FAO Home>Fisheries & Aquaculture
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  1. Profile
    1. Basic legislation
    2. Legal definition
    3. Guidelines and codes of conduct
    4. International arrangements
  2. Planning
    1. Authorization system
    2. Access to land and water
    3. EIA
  3. Operation
    1. Water and wastewater
    2. Fish movement
    3. Disease control
    4. Drugs
    5. Feed
  4. Food safety
    1. Miscellaneous
      1. References
        1. Legislation
        2. Related resources
      2. Related links
        Basic legislation
        Croatia will accede to the European Union as its 28th member on 1 July 2013 and has been harmonising its legal system and regulatory framework with the acquis communautaire for some time. Croatia applied for EU membership in 2003 and was in negotiations from 2005 until 2011.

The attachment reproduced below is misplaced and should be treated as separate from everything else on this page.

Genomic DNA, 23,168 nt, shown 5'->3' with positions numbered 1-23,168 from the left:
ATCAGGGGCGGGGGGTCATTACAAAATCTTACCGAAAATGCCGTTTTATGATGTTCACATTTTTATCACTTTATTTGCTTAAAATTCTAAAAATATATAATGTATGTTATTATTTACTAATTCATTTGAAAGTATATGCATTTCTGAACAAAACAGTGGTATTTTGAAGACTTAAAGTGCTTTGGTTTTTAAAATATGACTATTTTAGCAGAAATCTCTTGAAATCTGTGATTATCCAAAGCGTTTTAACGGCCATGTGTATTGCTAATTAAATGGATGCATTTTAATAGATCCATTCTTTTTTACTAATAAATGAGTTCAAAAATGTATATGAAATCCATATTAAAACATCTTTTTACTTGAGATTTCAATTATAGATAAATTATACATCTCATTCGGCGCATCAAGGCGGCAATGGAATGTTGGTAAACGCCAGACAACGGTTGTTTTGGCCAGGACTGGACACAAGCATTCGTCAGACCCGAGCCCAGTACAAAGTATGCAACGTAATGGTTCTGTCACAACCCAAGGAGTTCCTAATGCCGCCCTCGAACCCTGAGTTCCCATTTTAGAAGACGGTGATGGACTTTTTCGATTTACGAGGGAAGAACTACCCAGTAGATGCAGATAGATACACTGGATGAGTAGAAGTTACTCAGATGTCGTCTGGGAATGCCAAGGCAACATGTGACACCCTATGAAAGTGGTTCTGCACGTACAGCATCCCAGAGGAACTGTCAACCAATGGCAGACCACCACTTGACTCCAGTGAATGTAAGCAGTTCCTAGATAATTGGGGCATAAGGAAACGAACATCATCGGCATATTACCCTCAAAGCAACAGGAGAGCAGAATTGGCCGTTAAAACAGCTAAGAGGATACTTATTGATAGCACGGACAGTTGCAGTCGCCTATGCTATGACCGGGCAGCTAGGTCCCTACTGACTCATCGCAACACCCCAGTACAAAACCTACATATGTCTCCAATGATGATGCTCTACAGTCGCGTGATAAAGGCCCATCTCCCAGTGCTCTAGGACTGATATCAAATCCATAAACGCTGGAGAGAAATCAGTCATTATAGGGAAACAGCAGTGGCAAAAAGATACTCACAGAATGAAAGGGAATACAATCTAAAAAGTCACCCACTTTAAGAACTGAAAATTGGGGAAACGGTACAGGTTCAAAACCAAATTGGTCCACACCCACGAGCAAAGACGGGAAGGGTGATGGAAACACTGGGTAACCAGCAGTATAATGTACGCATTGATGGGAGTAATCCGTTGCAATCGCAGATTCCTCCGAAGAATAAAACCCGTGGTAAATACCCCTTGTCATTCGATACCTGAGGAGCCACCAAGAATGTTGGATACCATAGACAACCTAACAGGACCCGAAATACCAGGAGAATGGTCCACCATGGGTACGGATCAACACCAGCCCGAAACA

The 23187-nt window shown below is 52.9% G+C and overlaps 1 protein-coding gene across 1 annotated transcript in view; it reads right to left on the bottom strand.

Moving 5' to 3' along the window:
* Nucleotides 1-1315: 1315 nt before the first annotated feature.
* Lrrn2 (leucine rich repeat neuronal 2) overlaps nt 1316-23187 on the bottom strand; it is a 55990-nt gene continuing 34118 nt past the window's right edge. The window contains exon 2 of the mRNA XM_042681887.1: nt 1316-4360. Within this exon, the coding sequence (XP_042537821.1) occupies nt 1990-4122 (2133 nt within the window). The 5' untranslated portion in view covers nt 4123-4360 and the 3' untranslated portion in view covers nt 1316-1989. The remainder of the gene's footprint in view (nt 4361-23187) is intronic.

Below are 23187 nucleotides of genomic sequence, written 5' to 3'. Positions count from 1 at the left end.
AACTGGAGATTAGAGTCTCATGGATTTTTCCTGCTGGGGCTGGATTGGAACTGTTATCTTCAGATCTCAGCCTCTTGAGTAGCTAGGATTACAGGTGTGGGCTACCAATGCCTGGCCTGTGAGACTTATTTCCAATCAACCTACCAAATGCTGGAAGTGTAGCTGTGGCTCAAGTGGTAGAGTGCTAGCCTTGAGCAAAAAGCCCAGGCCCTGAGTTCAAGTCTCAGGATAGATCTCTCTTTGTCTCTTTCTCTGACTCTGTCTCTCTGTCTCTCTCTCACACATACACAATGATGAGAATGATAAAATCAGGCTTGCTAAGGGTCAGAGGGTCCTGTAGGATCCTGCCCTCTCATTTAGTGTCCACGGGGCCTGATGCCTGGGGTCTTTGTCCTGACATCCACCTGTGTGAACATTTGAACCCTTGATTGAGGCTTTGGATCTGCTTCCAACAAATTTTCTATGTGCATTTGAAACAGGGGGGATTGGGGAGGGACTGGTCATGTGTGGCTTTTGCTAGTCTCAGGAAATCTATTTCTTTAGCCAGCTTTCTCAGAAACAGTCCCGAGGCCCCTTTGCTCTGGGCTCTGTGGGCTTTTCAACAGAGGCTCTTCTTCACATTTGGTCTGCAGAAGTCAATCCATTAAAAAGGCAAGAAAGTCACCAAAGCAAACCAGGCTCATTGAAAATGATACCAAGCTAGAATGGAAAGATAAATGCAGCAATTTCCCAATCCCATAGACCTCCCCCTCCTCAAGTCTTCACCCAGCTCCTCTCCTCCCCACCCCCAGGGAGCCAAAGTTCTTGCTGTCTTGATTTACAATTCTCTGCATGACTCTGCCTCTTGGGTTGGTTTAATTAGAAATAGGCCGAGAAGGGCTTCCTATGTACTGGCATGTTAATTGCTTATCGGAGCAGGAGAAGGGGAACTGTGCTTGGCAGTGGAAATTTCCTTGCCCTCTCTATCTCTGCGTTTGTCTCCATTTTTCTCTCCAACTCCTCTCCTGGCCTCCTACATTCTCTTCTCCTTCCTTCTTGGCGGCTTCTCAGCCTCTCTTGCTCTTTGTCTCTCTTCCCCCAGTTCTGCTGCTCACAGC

All counties acceding to the European Union are required to harmonise existing law and regulations with those of the entire EU – the acquis communautaire: the accumulated legislation, legal acts, and court decisions which constitute the body of European Union law. As such, the regulatory framework for fisheries and aquaculture in Croatia has changed significantly in anticipation of its EU membership, as has the country’s environmental law, regulations and ordinances.

        Law staying the same in Croatia:

        The fisheries sector in Croatia includes several sub-sectors: freshwater aquaculture, inland fisheries, marine aquaculture, marine capture fisheries, fish and aquatic organism processing, control and inspection, market organization and structural support..